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Company Pays $2.4 Million For False Statements About Highway Project

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A Plainville-based construction company has agreed to pay more than $2.4 million to resolve an investigation that the company committed fraud related to work on a highway project.

Manafort Brothers, Inc. bid $39.6 million on a project to relocate two miles of Route 72 in Bristol and Plainville and reconstruct two miles of existing secondary roads. As part of the bid, Manafort Brothers agreed that a percentage of the work by subcontractors would be performed by disadvantaged business enterprises as part of a federal program designed to help economically and socially disadvantaged small businesses compete in the marketplace.

According to a press release from the office of U.S. Attorney Deirdre Daly, an investigation found that the unidentified disadvantaged business Manafort Brothers indicated would be responsible for reinforcing steel, furnishing a pedestrian bridge and completing most of a retaining wall along the new highway did not perform most of that work. Investigators say Manafort Brothers instead negotiated with and supervised subcontractors, and arranged to pay them through the unidentified company to skirt DBE regulations.

In addition to the civil fine, Manafort Brothers has agreed to several remediation measures, such as the creation of an Ethics and Compliance Officer position, and removal of the company personnel involved in the misconduct, according to Daly’s office.

““Manafort sought an unfair and illegal advantage over its competitors and deprived disadvantaged businesses of an opportunity to perform work on this taxpayer funded construction project,” Daly said. “The fine and the remedial measures mandated by this resolution demonstrate this office’s commitment to ensuring fairness, transparency and equal opportunity in taxpayer funded projects. By entering into this agreement, Manafort recognized that it made false statements to the government and committed to change.”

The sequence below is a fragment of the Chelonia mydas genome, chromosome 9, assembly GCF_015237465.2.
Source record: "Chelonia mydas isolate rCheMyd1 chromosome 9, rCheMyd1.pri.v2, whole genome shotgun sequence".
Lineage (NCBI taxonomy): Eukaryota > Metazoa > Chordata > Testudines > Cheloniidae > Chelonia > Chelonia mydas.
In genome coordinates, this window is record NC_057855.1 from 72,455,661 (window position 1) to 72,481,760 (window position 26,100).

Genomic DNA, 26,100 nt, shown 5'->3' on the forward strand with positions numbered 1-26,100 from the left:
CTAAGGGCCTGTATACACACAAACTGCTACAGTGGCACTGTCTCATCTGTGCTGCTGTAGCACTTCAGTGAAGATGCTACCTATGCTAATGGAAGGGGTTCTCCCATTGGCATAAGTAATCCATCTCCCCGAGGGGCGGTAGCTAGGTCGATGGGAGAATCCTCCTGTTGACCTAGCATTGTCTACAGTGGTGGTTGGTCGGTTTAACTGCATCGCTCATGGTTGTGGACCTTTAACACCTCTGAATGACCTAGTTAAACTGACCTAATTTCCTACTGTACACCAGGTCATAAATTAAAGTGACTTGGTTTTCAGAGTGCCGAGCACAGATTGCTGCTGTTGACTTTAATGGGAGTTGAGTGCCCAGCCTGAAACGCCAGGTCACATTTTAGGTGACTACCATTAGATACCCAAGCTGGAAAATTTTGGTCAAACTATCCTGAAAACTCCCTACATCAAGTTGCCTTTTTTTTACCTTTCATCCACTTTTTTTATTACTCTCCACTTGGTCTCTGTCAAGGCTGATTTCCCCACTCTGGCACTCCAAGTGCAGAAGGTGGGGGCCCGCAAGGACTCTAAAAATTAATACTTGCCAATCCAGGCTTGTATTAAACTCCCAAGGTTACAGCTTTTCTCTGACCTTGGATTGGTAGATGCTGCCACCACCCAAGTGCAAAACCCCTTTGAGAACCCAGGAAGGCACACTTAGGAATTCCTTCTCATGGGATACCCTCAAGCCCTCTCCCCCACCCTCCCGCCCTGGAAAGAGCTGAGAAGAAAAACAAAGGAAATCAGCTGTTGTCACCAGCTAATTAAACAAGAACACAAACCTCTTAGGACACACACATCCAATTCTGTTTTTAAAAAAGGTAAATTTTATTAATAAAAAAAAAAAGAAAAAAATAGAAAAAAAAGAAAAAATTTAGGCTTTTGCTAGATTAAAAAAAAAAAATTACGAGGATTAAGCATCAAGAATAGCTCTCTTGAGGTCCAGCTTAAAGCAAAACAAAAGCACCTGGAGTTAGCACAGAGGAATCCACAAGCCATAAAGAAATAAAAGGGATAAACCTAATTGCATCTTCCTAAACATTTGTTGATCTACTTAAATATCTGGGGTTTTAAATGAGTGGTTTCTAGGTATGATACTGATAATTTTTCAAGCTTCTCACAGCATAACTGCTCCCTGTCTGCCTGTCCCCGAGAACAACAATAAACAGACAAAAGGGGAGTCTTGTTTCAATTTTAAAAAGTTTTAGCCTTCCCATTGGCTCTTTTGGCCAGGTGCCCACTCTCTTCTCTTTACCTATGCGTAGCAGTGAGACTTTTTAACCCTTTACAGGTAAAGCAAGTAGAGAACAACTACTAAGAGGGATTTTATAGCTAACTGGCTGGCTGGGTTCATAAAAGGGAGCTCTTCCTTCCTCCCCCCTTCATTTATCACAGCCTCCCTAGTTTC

“Manafort Brothers, Inc. sought to circumvent, misrepresent and outright deceive the U.S. government,” said FBI Special Agent in Charge Patrick Ferrick. “Contractors that work on government-funded projects, such as those with disadvantaged business enterprise requirements, need to operate above-board or be excluded from the bidding process. Manafort has agreed to undertake remedial compliance measures and that is a step in the right direction. The DOT, DOL and FBI will continue to investigate this matter until all outstanding issues are addressed.”

According to Daly’s office, the non-prosecution agreement addresses only the corporate criminal liability of Manafort Brothers, not potential criminal charges for any individual.

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